The repertory film roundup is on a bit of a South American kick lately with the spotlight on Lucy Walker‘s Waste Land two weeks ago and the Brazilian Film Festival last month. Today is no exception, as the Artisphere plays host to Ventana Andina 2010. This mini-festival, curated by National Geographic Live editorial manager Rock Wheeler, puts the focus on films and filmmakers from the Andes that are rarely seen in the U.S.
A pair of environmentally themed documentaries lead the docket. La Oroya, a 28-minute short about the Peruvian city of the same name, depicts the hardships endured by a community impacted by reckless mining operations where lead poisoning and other effects of eight decades of mineral extraction with lax oversight led the Blacksmith Institute to declare the city one of the world’s 10 most polluted. Choropampa, first released in 2003, looks at another Peruvian village devastated by mining-related accidents, but one in which anger over a mercury spill foments a civil uprising.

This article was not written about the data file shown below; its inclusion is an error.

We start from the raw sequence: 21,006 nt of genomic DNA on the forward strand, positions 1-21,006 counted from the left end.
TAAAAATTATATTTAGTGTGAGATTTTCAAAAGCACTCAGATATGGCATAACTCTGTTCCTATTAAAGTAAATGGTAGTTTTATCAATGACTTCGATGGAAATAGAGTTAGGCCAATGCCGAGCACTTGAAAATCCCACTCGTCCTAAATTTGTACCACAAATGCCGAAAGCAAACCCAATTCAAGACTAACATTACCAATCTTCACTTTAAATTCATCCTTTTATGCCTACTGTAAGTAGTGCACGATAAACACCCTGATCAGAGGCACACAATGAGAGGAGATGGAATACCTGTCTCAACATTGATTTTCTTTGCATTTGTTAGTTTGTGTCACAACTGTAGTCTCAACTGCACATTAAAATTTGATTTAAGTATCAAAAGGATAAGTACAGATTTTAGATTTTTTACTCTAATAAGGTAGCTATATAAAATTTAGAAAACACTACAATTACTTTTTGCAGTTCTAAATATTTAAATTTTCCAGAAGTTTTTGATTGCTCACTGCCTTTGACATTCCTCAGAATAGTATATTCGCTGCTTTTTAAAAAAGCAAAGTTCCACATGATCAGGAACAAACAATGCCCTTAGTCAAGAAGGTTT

Among this year’s selection is Airamppo, a 2008 experimental film by directors Alexander Muñoz Ramirez and Miguel Valverde Botello about the residents of a small mountain town including its invisible mayor, a young girl and a hippie drunk off of chicha de jora, a beverage made from fermented maize that typically carries a low ABV.
At the Artisphere. 1101 Wilson Blvd, Arlington. Saturday and Sunday, 2 p.m. $10 per film, $25 for three film pass. (703-875-1100)
Dept. of Russian Folk Tales: The National Gallery of Art’s series of early 20th century films accompanied by live music continues Saturday with The Last Command, Josef von Sternberg‘s 1928 tale of a Tsarist Russian general who runs afoul of the Bolsheviks only to end up a flat-broke movie extra. Emil Jannings, who before starring in many Nazi propaganda films and becoming Goebbel’s favorite actor, enjoyed a solid Western career in the silent era, peaking with The Last Command, for which he was awarded the first Academy Award for Best Actor. His later career as a face of National Socialism aside, Jannings’ turn as a broken man grasping at straws in Tinseltown is one of the film industry’s first great self-satires.
At the National Gallery of Art East Wing. 4th Street NW. Saturday, 2:30 p.m. Free.